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Acta Universitatis Sapientiae, Philologica

The Journal of "Sapientia" Hungarian University of Transylvania

2 Issues per year

Open Access
Online
ISSN
2391-8179
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Inventing the Enemy. When Propaganda Becomes History

Anca Andriescu Garcia
Published Online: 2014-05-30 | DOI: https://doi.org/10.2478/ausp-2014-0005

Abstract

Umberto Eco’s latest novel. The Prague Cemetery, has a complicated metatextual plot in which, as the writer himself stated, he attempts to create the most repugnant of all literary characters, in other words, some sort of “perfect loather" who detests everyone, including himself. I will discuss the various stereotypes of otherness, the way these stereotypical images interact, and how the author weaves the prejudices related to almost every European nationality, but mostly to the Jews, into the image of the “supreme enemy," an image divested of any ornament and so presumptuous that it becomes almost dense. Moreover, in relation to the image I mentioned above. I analyse the mechanisms language uses as a vehicle of deception especially when it describes what is familiar in propagandist texts. I also focus on the different fictional filters applied to real historical events (and texts) in order to entice the reader into trying to decipher a complex and factitious labyrinth in which the barrier between truth and fiction no longer matters, it is purely accidental, and has only one purpose-to generate conspiracies.

Keywords: Enemy. Propaganda. Jews; Metatext

References

  • Badiou. Alain. 2012. The Century. Malden: Polity Press.Google Scholar

  • Eco. Umberto. 2008. Turning Back the Clock. Hot Wars and Media Populism. Orlando: Harcourt Inc. Google Scholar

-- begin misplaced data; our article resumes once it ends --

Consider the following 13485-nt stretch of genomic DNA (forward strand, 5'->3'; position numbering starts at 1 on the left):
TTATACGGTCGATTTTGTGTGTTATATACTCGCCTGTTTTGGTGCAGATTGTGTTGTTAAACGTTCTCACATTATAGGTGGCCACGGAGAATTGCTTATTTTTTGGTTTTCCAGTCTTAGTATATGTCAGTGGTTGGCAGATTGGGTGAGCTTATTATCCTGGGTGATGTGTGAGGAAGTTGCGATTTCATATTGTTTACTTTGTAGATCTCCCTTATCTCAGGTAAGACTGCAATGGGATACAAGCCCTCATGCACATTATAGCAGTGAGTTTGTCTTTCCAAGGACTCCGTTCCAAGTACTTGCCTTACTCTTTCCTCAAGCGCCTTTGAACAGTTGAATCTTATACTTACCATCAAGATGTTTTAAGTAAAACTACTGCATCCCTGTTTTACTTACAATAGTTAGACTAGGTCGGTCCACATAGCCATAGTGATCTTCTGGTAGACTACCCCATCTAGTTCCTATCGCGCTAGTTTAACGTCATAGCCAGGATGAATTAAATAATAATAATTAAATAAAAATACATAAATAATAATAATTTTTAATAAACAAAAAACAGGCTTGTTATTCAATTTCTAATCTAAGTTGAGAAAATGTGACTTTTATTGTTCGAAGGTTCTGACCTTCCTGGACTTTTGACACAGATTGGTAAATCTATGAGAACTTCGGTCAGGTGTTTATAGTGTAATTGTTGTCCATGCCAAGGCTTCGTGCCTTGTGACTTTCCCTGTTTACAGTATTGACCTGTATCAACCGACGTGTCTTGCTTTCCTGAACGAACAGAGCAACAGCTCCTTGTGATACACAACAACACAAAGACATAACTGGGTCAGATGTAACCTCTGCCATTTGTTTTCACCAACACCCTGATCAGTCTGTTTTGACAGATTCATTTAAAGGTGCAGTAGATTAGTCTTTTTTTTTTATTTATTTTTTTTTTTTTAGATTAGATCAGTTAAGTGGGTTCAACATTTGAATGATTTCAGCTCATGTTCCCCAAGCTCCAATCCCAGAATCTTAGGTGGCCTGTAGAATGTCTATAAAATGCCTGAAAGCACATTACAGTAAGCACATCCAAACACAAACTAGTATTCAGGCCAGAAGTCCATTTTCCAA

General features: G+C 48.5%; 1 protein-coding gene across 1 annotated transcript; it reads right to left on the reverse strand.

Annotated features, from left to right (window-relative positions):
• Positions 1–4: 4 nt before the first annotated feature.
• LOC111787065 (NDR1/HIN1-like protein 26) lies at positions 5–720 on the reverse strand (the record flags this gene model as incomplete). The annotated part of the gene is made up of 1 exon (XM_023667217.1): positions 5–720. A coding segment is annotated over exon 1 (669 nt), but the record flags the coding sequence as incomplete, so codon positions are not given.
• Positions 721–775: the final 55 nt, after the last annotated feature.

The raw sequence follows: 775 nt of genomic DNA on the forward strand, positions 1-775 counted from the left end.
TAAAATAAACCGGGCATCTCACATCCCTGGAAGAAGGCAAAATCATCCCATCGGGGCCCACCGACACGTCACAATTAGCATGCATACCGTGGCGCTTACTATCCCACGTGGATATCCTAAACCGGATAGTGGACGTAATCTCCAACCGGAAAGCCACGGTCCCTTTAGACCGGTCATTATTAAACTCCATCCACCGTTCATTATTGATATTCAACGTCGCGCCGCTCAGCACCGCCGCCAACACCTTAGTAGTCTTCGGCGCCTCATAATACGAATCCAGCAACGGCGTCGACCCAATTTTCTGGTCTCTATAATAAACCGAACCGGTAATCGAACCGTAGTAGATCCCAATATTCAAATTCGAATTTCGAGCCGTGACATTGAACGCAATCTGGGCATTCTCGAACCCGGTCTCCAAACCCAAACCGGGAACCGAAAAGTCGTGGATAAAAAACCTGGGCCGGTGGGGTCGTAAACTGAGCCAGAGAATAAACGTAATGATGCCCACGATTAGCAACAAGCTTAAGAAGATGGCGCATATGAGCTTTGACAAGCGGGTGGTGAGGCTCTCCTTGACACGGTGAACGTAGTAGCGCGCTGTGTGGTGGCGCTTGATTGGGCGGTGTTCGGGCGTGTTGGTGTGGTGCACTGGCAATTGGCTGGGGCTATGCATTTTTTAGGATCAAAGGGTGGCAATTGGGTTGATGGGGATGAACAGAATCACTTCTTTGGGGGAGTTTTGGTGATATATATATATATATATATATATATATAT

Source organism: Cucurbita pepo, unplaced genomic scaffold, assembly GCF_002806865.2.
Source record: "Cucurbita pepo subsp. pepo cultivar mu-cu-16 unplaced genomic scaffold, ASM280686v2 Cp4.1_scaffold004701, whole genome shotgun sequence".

• -. 2012. Inventing the Enemy. (Kindle edition.) Boston. New York: Houghton Mifflin Harcourt. Google Scholar

  • -. 2010. The Prague Cemetery. (Kindle edition.) Boston. New York: Houghton Mifflin Harcourt.Google Scholar

  • Girard. René. 1986. The Scapegoat. (Kindle edition.) Baltimore: The Johns Hopkins University Press.Google Scholar

  • Herf. Jeffrey. 2006. The Jewish Enemy. Nazi Propaganda during World War II and the Holocaust. (Kindle edition.) Cambridge: Harvard University Press.Google Scholar

  • Schwab. Gabriele, (year not mentioned). Imaginary Ethnographies. Literature, Culture, and Subjectivity. (Kindle edition.) New York: Columbia University Press.Google Scholar

  • Wisnicki. Adrian S. 2008. Conspiracy; Revolution, and Terrorism from Victorian Fiction to the Modem Novel. (Kindle edition.) New York and London: Routledge. Google Scholar

About the article

Published Online: 2014-05-30

Published in Print: 2013-07-01


Citation Information: Acta Universitatis Sapientiae, Philologica, ISSN (Online) 2391-8179, DOI: https://doi.org/10.2478/ausp-2014-0005.

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© 2014. This article is distributed under the terms of the Creative Commons Attribution Non-Commercial License, which permits unrestricted non-commercial use, distribution, and reproduction in any medium, provided the original work is properly cited. BY-NC-ND 3.0

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